Men Who Marry Their Yoga Instructors. ~ Michelle Marchildon

Via on Jul 1, 2012

My husband, who is an intelligent, conservative businessman with an Ivy-League degree and a way around a rifle from growing up in Montana, loves to tell people that his wife is a yoga instructor.

Right? Because the subtext is, “Woooo hoooo, you should see where she can put her legs.”

This goes over great at cocktail parties and recently at his high school reunion, until it turned out that just about everyone there was also a yoga instructor.

So when Alex Baldwin married his 28-year-old yoga instructor recently, I’m sure I heard the snickering all the way from New York. Come on people, he married her for her, um, brains? Why would a 54-year-old millionaire marry his yoga instructor? Because he can.

In reality, marrying your yoga instructor is not as sexy as you might think.

If you are currently dating your guru, here are some things you should be aware of before you say “I do.”

  • >>It only sounds sexy to be able to put both feet behind your head. In reality, it’s kind of freaky.
  • >>Yes, most yoga instructors are very flexible. However, they are probably inflexible about what you eat, if you can drink, and how often you should practice.
  • >>Yoga instructors like to spend their vacation time at retreats, most of which are vegan. This was a shock to my husband who was looking for a single malt scotch to go with the buffet.
  • >>Yoga instructors do often have a hot body. However, most teachers I know go to bed early to be up for morning meditation or practice. So that window of opportunity opens and closes pretty fast.
  • >>Yoga instructors are cheap dates. My husband noted at one holiday party that every single yogini was drunk, probably because we are underfed and dehydrated. This was awesome, until my studio manager at the time walked right up to Mike, kissed him with tongue, then turned around and threw up. And you know I can’t make this stuff up.
  • >>Yoga instructors are not known for their cleanliness. I often teach two classes in a row, then take one myself, and go to the grocery store looking like a drowned rat. My teenage son once told me that when I pick him up from school, I look like I just got off the pole.

So congratulations to Alec Baldwin from the Yogi Muse. May you both find happiness as you embark on your journey down a long and winding road, which I know you will enjoy in many positions—probably all before 9:00 p.m.

~

Editor: Kate Bartolotta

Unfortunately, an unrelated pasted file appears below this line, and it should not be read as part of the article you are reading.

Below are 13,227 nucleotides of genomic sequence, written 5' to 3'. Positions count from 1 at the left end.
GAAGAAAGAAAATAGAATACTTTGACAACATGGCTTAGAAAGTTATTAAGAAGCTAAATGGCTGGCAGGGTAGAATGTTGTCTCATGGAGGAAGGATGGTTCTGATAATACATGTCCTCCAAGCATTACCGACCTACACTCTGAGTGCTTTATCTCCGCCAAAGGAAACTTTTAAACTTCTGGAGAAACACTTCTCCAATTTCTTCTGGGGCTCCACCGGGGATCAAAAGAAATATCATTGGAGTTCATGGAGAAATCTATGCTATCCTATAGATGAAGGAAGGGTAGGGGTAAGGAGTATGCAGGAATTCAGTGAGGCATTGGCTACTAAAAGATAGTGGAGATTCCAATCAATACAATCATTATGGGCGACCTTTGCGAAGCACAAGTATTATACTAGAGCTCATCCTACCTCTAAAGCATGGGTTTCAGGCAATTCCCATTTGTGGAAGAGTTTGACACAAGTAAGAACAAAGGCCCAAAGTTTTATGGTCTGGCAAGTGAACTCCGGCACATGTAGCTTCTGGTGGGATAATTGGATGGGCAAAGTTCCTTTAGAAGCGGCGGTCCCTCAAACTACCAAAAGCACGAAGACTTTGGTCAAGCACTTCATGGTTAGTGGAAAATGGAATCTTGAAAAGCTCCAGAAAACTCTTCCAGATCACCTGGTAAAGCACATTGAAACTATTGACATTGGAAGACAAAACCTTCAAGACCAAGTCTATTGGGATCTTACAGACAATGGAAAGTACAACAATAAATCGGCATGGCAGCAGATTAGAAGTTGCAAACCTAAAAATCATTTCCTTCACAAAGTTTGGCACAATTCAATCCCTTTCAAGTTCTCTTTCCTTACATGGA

Like elephant yoga on Facebook.

About Michelle Marchildon

Michelle Berman Marchildon is the Yogi Muse. She’s an award-winning journalist, and the author of Finding More on the Mat: How I Grew Better, Wiser and Stronger through Yoga. Her second book, Theme Weaver: Connect the Power of Inspiration to Teaching Yoga, is for yoga teachers who want to inspire their students. Michelle is a columnist for elephant journal and Origin Magazine and a contributor to Teachasana, My Yoga Online and Yoga Journal. She is an E-RYT 500 with Yoga Alliance and teaches in Denver, Co where she is busy raising two boys, two dogs and one husband. You can follow her on Facebook at Michelle Marchildon, The Yogi Muse. You can find her blog and website at www.YogiMuse.com. And you can take her classes on www.yogadownload.com.

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32 Responses to “Men Who Marry Their Yoga Instructors. ~ Michelle Marchildon”

  1. fat chance says:

    Michelle, this marriage should work out just fine. Given his age, he's probably in bed by 9pm anyway.

  2. Michelle Marchildon says:

    You made me laugh!

  3. Marjorie says:

    Laughing out loud Michelle. Thank you

  4. yogasamurai says:

    "So when Alex Baldwin married his 28-year-old yoga instructor recently, I’m sure I heard the snickering all the way from New York. Come on people, he married her for her, um, brains? Why would a 54-year-old millionaire marry his yoga instructor? Because he can."

    You got to be fucking kidding me! In this setting she is the gold-digging vixen. He's child's play to a woman on the make who has this much psychological and spiritual leverage.

    Amazing that you would propagate the male dominant stereotype? I'm not angry, just dumbfounded.

    I've been in that setting. It's the women doing the preying. No doubt about it. The fact that he consents to it, or sees it as a free or equal exchange just says a lot about Mr. Baldwin. I'm afraid.

    Hilarious. "Because SHE can," you mean.There are tons of female instructors who would love to be in that position – and then pretend – play to the prevailing cultural stereotype – that he somehow seduced her.

  5. thoreau says:

    So why did his yoga instructor marry him?

    By all accounts Alec Baldwin is an angry and selfish twit. Surely a yoga instructor wouldn't put financial consideration above kindness and respect.

    Or would she?

    • yogasamurai says:

      Tell me you're not that naive. For some women, benjamins are the ultimate aphrodisiac. He probably tipped her well? "Oh my God, Alec Baldwin's in my class. Oh My God. It's a sign from Shiva. Oh My God what do I do? Ayyyyyyyyyyyyyyyyy. We could make such a beautiful yoga empire together. It's a sign!!!! It's a sign!!!" 28-year old yoga teachers are really really deep, you know? Haven't you worked with any?

      • Vision_Quest2 says:

        Fanned and faved ….

        But they met at a vegetarian restaurant in NYC.